In 1874, Ivy Steele’s deafness is more than a handicap. It’s a disease. Surrounded by a family that doesn’t understand her, she’s learned to cope and find solace where she can. Then, the unexpected happens. Her aunt dies, and her uncle sends her away to rejoin her father’s family in Montana.Left to fend for herself, after the companion hired to escort her abandons her, sixteen-year-old Ivy faces continual hardship and danger. Several men see an unaccompanied Ivy as a flower ripe for the picking, and things only get worse when masked men hold up their stagecoach.
Barely scraping through, Ivy makes it to Montana with her nerves shaken and what little money she has in her boot. Expecting a peaceful if not affectionate welcome, Ivy finds herself in greater hardship than she’s ever known.
Surrounded by a stepfamily that hates her, and flung into a life where hearing is vital, Ivy finds solace in a handsome cowboy named Remy. But things with her new family are not what they seem. And Ivy is about to find out that the danger she faced on the journey west, has followed her to Montana…
Bethany Swafford dazzles with her stunning young adult debut, introducing a strong heroine, the hardships of frontier life, shocking twists, and a slow-burning romance that will leave you wanting more.
Third place winner of the 2018 Rosemary Award
Top Ten List
Top Ten Favorite Reads of 2018
Do your characters hijack your book? Is there anything you would change about the book?
When I write a novel the only constant throughout the process is characterization. The entire plot may shift, settings change, timelines fluctuate, but the thread of character remains the lodestar of the story.
Kieran was always callow and passionate.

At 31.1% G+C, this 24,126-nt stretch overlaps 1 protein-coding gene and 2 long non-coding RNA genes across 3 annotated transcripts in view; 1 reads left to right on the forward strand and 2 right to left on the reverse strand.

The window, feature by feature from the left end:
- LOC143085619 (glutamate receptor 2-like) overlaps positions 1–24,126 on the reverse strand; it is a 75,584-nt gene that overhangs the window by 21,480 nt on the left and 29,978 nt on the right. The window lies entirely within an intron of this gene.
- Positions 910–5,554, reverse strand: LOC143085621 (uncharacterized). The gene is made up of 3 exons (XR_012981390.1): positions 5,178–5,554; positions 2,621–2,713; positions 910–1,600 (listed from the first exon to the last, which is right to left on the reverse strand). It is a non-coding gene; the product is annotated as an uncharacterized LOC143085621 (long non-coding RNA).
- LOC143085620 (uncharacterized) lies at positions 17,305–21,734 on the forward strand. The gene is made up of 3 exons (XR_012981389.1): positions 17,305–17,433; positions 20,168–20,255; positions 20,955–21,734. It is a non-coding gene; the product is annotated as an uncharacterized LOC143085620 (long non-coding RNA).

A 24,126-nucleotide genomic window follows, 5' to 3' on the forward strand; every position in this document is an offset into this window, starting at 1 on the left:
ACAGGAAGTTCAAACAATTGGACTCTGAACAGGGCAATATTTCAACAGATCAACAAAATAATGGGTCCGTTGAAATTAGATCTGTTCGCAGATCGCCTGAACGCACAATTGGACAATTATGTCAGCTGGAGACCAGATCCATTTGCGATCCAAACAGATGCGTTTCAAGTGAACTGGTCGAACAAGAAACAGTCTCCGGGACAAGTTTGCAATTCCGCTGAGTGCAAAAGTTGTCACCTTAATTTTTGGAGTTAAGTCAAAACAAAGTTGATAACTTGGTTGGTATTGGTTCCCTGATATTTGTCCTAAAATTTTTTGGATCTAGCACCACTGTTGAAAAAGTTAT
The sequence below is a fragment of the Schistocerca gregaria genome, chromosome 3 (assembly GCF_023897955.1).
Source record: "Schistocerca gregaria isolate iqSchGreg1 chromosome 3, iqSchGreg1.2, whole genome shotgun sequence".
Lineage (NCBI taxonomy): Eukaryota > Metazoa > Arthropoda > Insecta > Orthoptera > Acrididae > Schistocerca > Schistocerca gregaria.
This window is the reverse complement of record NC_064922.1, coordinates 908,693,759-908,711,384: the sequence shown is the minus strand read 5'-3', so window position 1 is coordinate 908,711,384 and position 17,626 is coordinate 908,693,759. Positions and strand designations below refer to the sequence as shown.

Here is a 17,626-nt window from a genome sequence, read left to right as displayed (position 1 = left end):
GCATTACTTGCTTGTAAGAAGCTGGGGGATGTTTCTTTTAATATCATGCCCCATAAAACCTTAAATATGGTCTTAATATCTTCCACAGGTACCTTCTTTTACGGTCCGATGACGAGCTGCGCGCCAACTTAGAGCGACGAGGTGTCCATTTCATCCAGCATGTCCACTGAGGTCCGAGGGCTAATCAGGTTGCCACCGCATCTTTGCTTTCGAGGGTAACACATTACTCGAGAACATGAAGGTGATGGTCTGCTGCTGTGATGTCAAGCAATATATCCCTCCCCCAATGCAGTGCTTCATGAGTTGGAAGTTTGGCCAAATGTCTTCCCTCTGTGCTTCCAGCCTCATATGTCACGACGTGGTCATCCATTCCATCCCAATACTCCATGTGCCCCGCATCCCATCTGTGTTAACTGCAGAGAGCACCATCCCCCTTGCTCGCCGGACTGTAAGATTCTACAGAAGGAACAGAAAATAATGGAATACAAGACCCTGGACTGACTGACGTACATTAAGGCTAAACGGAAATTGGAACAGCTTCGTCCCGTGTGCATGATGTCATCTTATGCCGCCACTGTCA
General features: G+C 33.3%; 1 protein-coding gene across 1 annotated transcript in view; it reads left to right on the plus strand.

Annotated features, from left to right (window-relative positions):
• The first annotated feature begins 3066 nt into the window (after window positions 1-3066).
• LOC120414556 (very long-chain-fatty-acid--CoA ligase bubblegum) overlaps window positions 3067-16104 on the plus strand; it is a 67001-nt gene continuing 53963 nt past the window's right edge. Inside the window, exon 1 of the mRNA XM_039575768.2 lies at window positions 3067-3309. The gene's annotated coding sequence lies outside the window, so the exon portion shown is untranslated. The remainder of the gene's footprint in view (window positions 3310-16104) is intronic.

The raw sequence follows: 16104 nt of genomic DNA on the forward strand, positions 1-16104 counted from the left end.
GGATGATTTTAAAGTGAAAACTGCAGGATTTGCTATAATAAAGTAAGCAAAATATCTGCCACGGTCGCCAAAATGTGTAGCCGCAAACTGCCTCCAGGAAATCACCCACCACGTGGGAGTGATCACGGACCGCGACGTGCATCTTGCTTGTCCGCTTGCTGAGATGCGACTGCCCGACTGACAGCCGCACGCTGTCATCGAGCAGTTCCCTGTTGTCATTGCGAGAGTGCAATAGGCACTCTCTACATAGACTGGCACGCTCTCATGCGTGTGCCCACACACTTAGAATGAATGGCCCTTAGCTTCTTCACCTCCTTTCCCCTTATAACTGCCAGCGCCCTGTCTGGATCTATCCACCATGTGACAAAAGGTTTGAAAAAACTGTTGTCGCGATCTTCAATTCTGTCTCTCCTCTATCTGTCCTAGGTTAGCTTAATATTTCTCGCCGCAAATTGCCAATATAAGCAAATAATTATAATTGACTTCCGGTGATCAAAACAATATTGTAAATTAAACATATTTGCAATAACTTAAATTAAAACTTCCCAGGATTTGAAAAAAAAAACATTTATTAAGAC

Savannah was always withdrawn but compassionate, more cynical than Kieran but still hopeful for a gentler world.
Kyle was always a selfish prick with daddy issues and far too much entitlement. How these characters bounced off each other and their secondaries was always what shaped the book.
So yes, they hijacked the story, but I couldn’t have written it any other way. But there is a weakness in this, and that’s one thing I would have changed if I had to do it over.
When I was finished the book I wasn’t entirely satisfied with Sophie’s characterization. There’s an interesting character there but the characters who served as my POV couldn’t see her.
Kyle was too fixed on the image of Sophie he had in his head and never bothered to really learn who she was within herself. Savannah only saw a monster to fight, and never tried to get to know her and Kieran had very little to do with her. I felt the absence of her internality was ultimately a flaw in the story, and I think, if I could ever do it over again, I’d make her a POV character in her own right.
Character Interview with Willan, Terrill’s Father Terril is one of the main characters